The University of Arizona

Graduate Info

The University of Arizona and Tucson Area

The University of Arizona

The University of Arizona, located near the center of Tucson, was founded in 1885 as Arizona's land-grant university. Today the campus is comprised of 352 acres and a student population of 39,000, including 7,000 graduate students. Advanced study and research takes place in more than 138 departments. The University is one of 59 public universities classified as a Research Institute I by the Carnegie Commission on Higher Education, and ranks 24th among all universities and 16th among all public institutions in research expenditures.

Tucson, Arizona

Set in a valley bounded by four mountain ranges, Tucson has an altitude of 2,400 feet. Dry weather and moderate temperatures characterize the climate during most of the year. Winters are pleasant and mild, with an average January daytime high of 64° F. June and July are the hottest months with average daytime highs of 98° F, yet are tolerable because of the low humidity (yes, it's a dry heat!). Summers are relieved by a rainy season. While located in the Sonoran desert upland, Tucson receives annual rainfall of twelve inches, greater than that received by San Diego and other areas of Southern California.

For a city of moderate size, the variety and excellence of Tucson's arts community is remarkable, including the Tucson Symphony Orchestra, the Arizona Opera, the Arizona Theatre Company, the Arizona Dance Theater, the Tucson Museum of Art, as well as a wide variety of university programs in the arts. Kitt Peak National Observatory and observatories on Mt. Hopkins and Mt. Lemmon make Tucson one of the world's major astronomical centers.

Tucson's location provides direct access to natural desert and mountain areas and to five distinct biozones ranging from Sonoran desert uplands to mixed conifer alpine areas. Ecological contrasts in the state are striking. Hot, dry desert areas and cold, high mountaintops are unusual extremes; most of the state is rich in plant and animal life. Along the 28-mile drive from the edge of Tucson to the ski lodge atop Mt. Lemmon (9,157 feet), many changes in vegetation can be seen, beginning with a forest of giant saguaro cacti, creosote, and mesquite, up through juniper and live oak, and ending with a mixed forest.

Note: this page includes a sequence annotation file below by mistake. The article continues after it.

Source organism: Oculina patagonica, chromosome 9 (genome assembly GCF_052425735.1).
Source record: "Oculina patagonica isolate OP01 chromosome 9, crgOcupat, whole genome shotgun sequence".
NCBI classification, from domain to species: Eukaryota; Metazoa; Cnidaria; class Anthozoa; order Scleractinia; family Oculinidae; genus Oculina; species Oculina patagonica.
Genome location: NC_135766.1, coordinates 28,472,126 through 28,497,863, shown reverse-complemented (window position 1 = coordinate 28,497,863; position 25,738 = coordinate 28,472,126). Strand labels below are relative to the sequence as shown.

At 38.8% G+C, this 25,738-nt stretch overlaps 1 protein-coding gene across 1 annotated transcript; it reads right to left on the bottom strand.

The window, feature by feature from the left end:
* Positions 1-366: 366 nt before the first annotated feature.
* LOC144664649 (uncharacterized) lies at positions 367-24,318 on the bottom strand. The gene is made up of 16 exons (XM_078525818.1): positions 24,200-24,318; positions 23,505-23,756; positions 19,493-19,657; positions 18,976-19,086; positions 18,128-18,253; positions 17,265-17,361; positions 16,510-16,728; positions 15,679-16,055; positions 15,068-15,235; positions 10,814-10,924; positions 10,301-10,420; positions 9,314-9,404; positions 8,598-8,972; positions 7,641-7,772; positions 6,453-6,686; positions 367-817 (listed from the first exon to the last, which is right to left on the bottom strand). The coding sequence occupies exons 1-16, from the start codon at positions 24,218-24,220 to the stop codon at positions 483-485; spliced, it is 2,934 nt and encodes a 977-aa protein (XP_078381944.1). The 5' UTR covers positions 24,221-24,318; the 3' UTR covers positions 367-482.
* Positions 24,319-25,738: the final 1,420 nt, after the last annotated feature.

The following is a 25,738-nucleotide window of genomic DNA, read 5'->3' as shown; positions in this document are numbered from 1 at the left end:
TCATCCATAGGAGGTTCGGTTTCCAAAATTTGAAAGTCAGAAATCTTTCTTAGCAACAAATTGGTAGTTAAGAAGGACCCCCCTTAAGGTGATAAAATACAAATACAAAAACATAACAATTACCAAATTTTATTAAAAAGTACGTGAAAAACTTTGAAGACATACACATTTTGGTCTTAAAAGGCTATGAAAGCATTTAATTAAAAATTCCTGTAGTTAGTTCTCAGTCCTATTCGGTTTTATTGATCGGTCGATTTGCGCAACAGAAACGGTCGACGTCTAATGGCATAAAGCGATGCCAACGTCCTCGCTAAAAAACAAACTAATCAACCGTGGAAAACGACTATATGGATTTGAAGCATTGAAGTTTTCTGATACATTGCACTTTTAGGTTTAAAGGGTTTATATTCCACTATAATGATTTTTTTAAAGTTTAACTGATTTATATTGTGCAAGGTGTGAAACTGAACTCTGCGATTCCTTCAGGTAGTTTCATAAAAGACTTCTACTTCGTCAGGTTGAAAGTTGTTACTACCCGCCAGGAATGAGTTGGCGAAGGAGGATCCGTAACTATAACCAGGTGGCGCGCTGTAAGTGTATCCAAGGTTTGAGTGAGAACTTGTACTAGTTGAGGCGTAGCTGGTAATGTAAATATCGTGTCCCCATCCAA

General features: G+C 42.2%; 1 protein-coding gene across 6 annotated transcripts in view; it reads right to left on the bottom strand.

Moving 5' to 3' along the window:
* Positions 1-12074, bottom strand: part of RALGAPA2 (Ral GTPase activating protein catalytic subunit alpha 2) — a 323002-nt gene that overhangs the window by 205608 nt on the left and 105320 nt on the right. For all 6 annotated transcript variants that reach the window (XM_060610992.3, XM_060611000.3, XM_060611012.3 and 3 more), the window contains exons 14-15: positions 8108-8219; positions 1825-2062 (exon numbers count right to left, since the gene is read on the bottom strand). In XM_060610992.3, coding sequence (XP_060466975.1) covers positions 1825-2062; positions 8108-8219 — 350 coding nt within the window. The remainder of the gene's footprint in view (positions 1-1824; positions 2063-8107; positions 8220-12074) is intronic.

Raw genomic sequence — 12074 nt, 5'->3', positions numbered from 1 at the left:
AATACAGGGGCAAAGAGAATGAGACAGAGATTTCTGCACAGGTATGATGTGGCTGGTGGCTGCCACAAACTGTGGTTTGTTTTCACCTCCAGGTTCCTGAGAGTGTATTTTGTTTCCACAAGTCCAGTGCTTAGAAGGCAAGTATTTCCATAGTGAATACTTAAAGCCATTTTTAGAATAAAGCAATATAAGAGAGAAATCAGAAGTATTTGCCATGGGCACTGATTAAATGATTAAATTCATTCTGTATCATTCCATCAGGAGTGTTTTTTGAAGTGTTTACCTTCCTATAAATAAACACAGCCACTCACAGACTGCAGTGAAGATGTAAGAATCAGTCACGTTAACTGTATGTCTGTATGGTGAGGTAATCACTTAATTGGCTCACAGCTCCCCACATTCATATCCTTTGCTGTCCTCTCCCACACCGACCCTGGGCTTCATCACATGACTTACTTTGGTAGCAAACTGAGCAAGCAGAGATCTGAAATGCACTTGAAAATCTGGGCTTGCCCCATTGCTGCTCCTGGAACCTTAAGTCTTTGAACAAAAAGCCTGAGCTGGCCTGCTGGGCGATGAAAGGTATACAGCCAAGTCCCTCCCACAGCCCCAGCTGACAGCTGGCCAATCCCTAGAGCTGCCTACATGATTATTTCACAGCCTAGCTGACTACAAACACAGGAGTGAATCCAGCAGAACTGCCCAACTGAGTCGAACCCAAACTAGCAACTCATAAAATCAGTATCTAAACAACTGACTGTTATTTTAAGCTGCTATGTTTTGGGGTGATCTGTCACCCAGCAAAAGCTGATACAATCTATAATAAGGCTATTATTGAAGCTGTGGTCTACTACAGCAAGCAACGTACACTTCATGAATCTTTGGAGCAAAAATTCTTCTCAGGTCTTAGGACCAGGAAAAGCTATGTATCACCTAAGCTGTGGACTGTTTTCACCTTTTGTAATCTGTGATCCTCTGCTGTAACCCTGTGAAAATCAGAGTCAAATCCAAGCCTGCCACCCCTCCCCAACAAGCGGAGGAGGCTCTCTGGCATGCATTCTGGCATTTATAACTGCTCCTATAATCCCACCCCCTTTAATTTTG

The culture of Arizona shows strong Native American and Spanish influence. There are 200,000 Native Americans in Arizona. The Navajo and Apache are relative newcomers, arriving in the 14th century. The Tohono O'odham, who live west of Tucson, have been in the region for 10,000 years. The Arizona State Museum, on the University of Arizona campus, and the Arizona-Sonora Desert Museum, west of the city, give visitors a unique introduction to the rich native culture and natural history of the area.

Leisure Activities around the Area

Leisure activities abound on campus, in the community, and throughout southern Arizona. Tucson is an active, culturally diverse city, offering a vibrant arts and music culture and a wide range of entertainment opportunities. Golf, tennis, cycling and other outdoor recreation activities can be enjoyed year-round in Tucson's temperate climate. The nearby mountain ranges provide cool summer camping and are easily accessible to an active rock-climbing group of students and faculty. Snow skiing, river rafting trips, hiking, backpacking and spelunking are other examples of the diverse outdoor activities which can be explored in this area. Organized fun ranges from several departmental picnics each year to softball, orienteering, ski trips, and other social gatherings.